I look forward to continuing to work with you to advance the interests of persons with disabilities in Ontario and I wish you the greatest possible success in that regard.

Yours truly,

Dalton McGuinty, MPP
Leader of the Official Opposition
Leader of the Ontario Liberal Party

APPENDIX 4

September 14, 2007

Doreen Winkler, Ph.D., R.S.W.
Acting Chair
Accessibility for Ontarians with Disabilities Act Alliance
1828 Bayview Avenue
Toronto, Ontario
M4G 2E8

Dear Ms. Winkler:

Thank you for writing to me and for giving me the opportunity to outline our government’s record and the Ontario Liberals’ future plans for ensuring accessibility in Ontario. And thank you and your colleagues for working with us over the past four years to help make sure that all Ontarians have the ability to fully participate in our society – and reach their full potential. We have accomplished much together, but I know there is more to do.

Our government believes in an inclusive society where people who have disabilities are actively and integrally involved in our schools, our workforce and our neighbourhoods. Since 2003, the Ontario Liberal government has been continuously working toward this goal. With the inception of the Accessibility for Ontarians with Disabilities Act (AODA) in 2005, our government made Ontario a leader in Canada on accessibility issues. The AODA is a clear indicator of our commitment to a fully accessible Ontario. We have started removing walls that prevent complete inclusion in society for those who have disabilities. The AODA has also allowed us to start changing attitudinal, physical, technological and social barriers.

We have also gone further than the AODA to help us build an inclusive society. We have increased social assistance rates by seven per cent, and have simplified rules around earnings exemptions so that people on ODSP are provided with incentives and flexibility to work the hours they are able.

We have also extended drug, dental and vision care benefits for people leaving ODSP for employment. People with disabilities no longer have to worry that they will lose their benefits if they leave ODSP. And, we have created an Employer Outreach Secretariat to engage employers in expanding sustainable job opportunities for people with disabilities. In addition, we launched the Employment Innovations Fund in 2006 to work with employers to expand job opportunities for people on social assistance, including people with disabilities.

In response to your suggestions:

Accessibility Standards
Strengthening the accessibility standards development process:

The AODA is a historic piece of legislation not only because of the accessibility standards it will set, but also because of the process by which those standards are being created. Our government has proven its commitment to openness and discussion, and has worked hard with the disability community to create a fair and effective process. We will commit to a number of steps to ensure that we continue to build an accessible and inclusive society. These include:

An independent review of the implementation of the AODA to ensure substantial progress is being made for Ontario to become fully accessible by 2025.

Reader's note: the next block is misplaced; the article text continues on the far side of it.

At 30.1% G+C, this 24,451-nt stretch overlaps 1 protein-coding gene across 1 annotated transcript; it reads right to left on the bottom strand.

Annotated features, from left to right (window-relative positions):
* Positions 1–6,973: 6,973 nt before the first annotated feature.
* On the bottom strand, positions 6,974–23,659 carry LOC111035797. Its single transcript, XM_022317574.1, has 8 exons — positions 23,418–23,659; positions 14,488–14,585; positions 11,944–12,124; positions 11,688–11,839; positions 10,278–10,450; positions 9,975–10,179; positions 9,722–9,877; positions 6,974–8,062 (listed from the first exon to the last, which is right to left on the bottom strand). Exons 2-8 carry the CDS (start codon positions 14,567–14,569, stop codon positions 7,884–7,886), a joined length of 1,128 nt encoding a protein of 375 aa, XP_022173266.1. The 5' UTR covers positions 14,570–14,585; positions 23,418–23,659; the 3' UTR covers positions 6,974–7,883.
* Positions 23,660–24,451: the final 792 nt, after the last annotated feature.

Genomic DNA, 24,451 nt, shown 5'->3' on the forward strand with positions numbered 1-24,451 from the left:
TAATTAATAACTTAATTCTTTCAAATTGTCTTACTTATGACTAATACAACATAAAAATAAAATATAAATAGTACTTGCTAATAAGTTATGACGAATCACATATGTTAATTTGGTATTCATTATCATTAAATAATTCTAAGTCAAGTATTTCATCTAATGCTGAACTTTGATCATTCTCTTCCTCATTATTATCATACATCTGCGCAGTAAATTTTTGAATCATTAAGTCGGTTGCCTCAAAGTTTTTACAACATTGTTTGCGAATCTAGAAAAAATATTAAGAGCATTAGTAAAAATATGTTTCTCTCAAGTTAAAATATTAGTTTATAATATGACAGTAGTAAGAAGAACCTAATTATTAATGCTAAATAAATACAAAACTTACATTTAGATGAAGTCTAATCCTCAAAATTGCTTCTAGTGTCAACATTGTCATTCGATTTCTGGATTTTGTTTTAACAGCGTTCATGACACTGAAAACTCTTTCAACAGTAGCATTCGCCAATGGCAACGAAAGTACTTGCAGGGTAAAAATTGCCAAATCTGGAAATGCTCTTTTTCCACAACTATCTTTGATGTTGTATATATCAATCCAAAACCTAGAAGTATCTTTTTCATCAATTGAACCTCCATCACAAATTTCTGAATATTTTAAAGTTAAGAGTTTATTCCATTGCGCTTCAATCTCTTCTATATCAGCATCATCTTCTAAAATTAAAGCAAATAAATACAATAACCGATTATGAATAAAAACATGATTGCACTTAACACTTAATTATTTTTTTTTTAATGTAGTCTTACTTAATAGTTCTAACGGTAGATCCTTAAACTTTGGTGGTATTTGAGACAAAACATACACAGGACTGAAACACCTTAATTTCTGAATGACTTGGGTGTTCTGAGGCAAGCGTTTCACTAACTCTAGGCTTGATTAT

We continue to be open to feedback on how the legislation is working and to be committed to ensuring the AODA fulfils its potential.

Our process for developing standards is one that is open and consultative. The standards have been, and will continue to be, created by the public, including persons with disabilities and affected individuals and organizations. We will continue to have public consultation on the standards before they are finalized. The minister will also continue to rely on advice from the Accessibility Standards Advisory Council (ASAC), until recently chaired by David Onley, who has been an active advocate for people with disabilities in the province.

The role and responsibilities of ASAC include advising on the process for the development of accessibility standards and the progress made by the committees. The majority of ASAC members must be persons with disabilities.

We will also commit to two sets of audits: one following the creation of each of the five standards – and another following their completion. The audits will continue to apply to all future standards.

Review all Ontario laws to find any disability accessibility barriers that need to be removed.

The Ontario Liberal government believes this is the next step toward our goal of a fully accessible Ontario. Building on our work of the past four years, we will continue to be a leader in Canada on accessibility issues. For Ontario to be fully accessible, we must ensure no law directly or indirectly discriminates against those with disabilities. To make that happen, we commit to reviewing all Ontario laws to find any disability barriers that need to be removed.

Institute a new program to ensure that students in schools and professional organizations are trained on accessibility issues.

We already include awareness of and respect for students with special needs: in every curriculum document there is a front piece on planning programs for students with special education needs. Disability awareness is an expectation in the Grade 12 Social Sciences and Humanities course. Our government also introduced character education.

Character education is about schools reinforcing values shared by the school community – values such as respect, honesty, responsibility and fairness. It is about nurturing universal values, upon which schools and communities can agree. We will ensure that this curriculum includes issues relating to persons with disabilities.